MCI Communications Corp., citing the impact of telephone access charges on its long-distance service costs, yesterday reported a 71 percent decline in profits for 1984 despite a 29 percent rise in revenue.

Meanwhile, Dominion Resources Inc., Radiation Systems Inc., F&M Bancorp and Avemco Corp. reported earnings gains, while Eastmet Corp. said weakness in the stainless steel market was responsible for a widening of the company's losses to $13.8 million last year.

Washington-based MCI said the company's quarterly earnings "continued to be affected" by increases in access fees -- charged to long-distance carriers for use of local telephone lines. But it added that increases in its revenue base were allowing it to spread higher fixed costs more widely, a move expected to increase profits in coming quarters.

MCI's revenue potential is being enhanced by the continuing effects of last year's breakup of American Telephone & Telegraph Co., which allows telephone customers in an increasing number of cities to select a long-distance service from among AT&T, MCI and others. About 2 million Americans were allowed to make that choice last year, and more than 20 million Americans will be able to select their long-distance service this year.

"We expect strong revenue growth to continue with the increasing number of telephone customers who will have the option to select a designated long-distance carrier through the equal-access process during the next two years." MCI Chairman William C. McGowan said in a statement.

That outlook is marred, however, by the large number of phone customers who are choosing to stick with their AT&T long-distance service -- estimated to be as high as 90 percent in some areas. Of the rest, MCI is getting between 10 and 15 percent of the business, according to a company spokesman.

MCI said it earned $59.2 million (25 cents a share) last year, compared with $202.9 million (89 cents) in 1983, while revenue rose to nearly $2 billion from $1.5 billion in 1983. Fourth-quarter earnings fell 70 percent to $13.2 million (6 cents) from $43.6 million (19 cents) in the year-earlier quarter, despite a 21 percent rise in revenue to $521.5 million from $430.1 million.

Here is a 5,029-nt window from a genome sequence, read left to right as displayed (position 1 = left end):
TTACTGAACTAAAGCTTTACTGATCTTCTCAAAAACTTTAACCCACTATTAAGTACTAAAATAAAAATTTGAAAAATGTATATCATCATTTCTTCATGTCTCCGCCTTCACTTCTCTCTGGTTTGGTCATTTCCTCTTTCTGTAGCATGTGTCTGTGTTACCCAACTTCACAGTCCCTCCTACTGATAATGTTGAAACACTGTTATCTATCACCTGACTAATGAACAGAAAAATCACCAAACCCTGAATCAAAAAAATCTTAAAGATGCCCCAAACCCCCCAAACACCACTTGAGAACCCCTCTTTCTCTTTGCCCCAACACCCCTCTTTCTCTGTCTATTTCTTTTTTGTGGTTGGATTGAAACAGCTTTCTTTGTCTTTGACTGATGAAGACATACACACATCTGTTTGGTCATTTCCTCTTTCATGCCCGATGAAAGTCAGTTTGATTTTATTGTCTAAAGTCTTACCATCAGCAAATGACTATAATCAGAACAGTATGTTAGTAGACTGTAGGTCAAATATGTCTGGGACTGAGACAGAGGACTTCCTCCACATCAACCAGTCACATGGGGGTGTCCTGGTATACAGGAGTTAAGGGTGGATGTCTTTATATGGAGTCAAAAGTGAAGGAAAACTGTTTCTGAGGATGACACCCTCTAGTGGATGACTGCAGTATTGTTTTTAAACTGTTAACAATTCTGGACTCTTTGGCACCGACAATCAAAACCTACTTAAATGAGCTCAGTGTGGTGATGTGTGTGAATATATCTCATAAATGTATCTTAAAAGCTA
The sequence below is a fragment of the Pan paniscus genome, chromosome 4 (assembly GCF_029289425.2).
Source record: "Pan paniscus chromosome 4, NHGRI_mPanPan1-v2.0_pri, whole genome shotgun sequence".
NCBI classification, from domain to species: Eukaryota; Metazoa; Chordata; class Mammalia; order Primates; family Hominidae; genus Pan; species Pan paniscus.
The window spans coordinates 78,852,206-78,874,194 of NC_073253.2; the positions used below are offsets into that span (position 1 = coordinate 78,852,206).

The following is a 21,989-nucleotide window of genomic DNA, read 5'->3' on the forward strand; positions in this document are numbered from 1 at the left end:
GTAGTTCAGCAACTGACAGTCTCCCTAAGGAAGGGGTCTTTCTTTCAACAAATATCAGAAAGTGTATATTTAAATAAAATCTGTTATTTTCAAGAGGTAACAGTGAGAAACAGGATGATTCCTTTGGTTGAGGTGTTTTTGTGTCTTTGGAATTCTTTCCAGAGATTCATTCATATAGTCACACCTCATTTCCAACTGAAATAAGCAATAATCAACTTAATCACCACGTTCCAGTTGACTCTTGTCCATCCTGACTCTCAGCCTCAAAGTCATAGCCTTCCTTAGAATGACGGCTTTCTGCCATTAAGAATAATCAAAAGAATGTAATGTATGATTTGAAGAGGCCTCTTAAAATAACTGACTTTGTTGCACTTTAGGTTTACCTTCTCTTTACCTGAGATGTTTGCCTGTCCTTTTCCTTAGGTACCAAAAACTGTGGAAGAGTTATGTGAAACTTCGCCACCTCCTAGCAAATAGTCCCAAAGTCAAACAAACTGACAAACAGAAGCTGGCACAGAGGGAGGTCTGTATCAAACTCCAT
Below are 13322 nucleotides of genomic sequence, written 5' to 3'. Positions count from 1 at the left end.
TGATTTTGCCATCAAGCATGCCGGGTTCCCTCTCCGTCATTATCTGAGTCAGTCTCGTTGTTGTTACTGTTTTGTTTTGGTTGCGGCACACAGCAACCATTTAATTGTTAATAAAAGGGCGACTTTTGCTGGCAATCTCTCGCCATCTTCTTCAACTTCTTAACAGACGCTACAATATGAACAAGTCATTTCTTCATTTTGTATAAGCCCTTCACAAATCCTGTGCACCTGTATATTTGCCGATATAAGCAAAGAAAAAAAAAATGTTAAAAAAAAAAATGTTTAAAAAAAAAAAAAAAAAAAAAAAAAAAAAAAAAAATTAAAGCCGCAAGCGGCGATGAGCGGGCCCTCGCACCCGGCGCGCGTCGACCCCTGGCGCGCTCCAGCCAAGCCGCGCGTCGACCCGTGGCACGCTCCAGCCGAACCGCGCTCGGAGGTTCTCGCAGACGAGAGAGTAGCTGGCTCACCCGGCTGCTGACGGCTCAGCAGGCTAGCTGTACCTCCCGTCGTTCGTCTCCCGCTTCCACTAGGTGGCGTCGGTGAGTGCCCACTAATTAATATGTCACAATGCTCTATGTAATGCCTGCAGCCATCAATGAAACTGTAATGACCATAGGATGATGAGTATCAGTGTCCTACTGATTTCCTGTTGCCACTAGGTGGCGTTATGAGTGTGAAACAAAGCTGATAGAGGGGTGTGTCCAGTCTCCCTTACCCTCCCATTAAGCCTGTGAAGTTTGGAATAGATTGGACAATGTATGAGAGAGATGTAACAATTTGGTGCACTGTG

In other recently released corporate results:

* Dominion Resources, the Richmond-based holding company for Virginia Power, said it earned $293.3 million ($3.46 a share) last year, a 10 percent rise from the $266 million ($3.28) it earned in 1983. It attributed the gain to lower overall expenses, including taxes and interest costs. Revenue was $2.6 billion during the year, up from $2.5 billion in 1983.

* Radiation Systems, a Washington-based maker of antennas for military and air traffic-control installations, said its earnings for the six months ended Dec. 31 rose 9 percent to $2 million (44 cents) from $1.8 million (40 cents) a year earlier. First-half sales rose 21 percent to $15.5 million from $12.8 million. The company said delays in receiving new orders had hurt results, but it expects to receive additional new business later this year to make up the shortfall.

In the second quarter ended Dec. 31, Radiation Systems earned $991,000 (22 cents), up 6 percent from $932,000 (21 cents) a year earlier. Sales increased 17 percent, to $8.3 million from $7.1 million.

* F&M Bancorp, Frederick-based parent of Farmers and Mechanics National Bank, said annual earnings rose 13 percent to $4.3 million ($5.84) from $3.8 million ($5.17), while fourth-quarter earnings climbed 24 percent to $954,300 ($1.28) from $765,600 ($1.03) a year ago. Deposits increased 11 percent last year to $302.3 million from $272.9 million at the end of 1983.

* Avemco, a Frederick-based company specializing in insurance for the aviation industry and other fields, said it earned $5.9 million ($1.97) in 1984, up 45 percent from $4.1 million ($1.50) in 1983. Annual revenue increased 27 percent to $47.7 million from $37.5 million.

In the last quarter of 1984, the company earned $1.8 million (60 cents), an 84 percent rise over 1983 fourth-quarter earnings of $979,000 (33 cents). Quarterly revenue increased 32 percent to $12.9 million, from $9.8 million in the fourth quarter of 1983. Avemco attributed the increases to business gained through the recent acquisitions of Eastern Aviation and Marine Underwriters Inc. and Matterhorn Bank Programs, a bank-insurance firm.

* Cockeysville, Md.-based Eastmet, a specialty-steel maker, said it lost $13.8 million in 1984, compared with an $8.2 million loss in 1983, as ebbing markets and rising costs buffeted the company. Sales increased 24 percent to $238.9 million from $192.2 million.

Much of the annual loss was posted in the fourth quarter, when the company was $8.8 million in the red on $47.4 million in sales. In 1983's fourth quarter, Eastmet had a $344,000 profit (7 cents) on sales of $61 million.

Last week, the United Steelworkers union approved a package of concessions for Eastmet's largest division, Eastern Stainless. It will significantly reduce the company's labor costs in exchange for a profit-sharing and stock-ownership plan.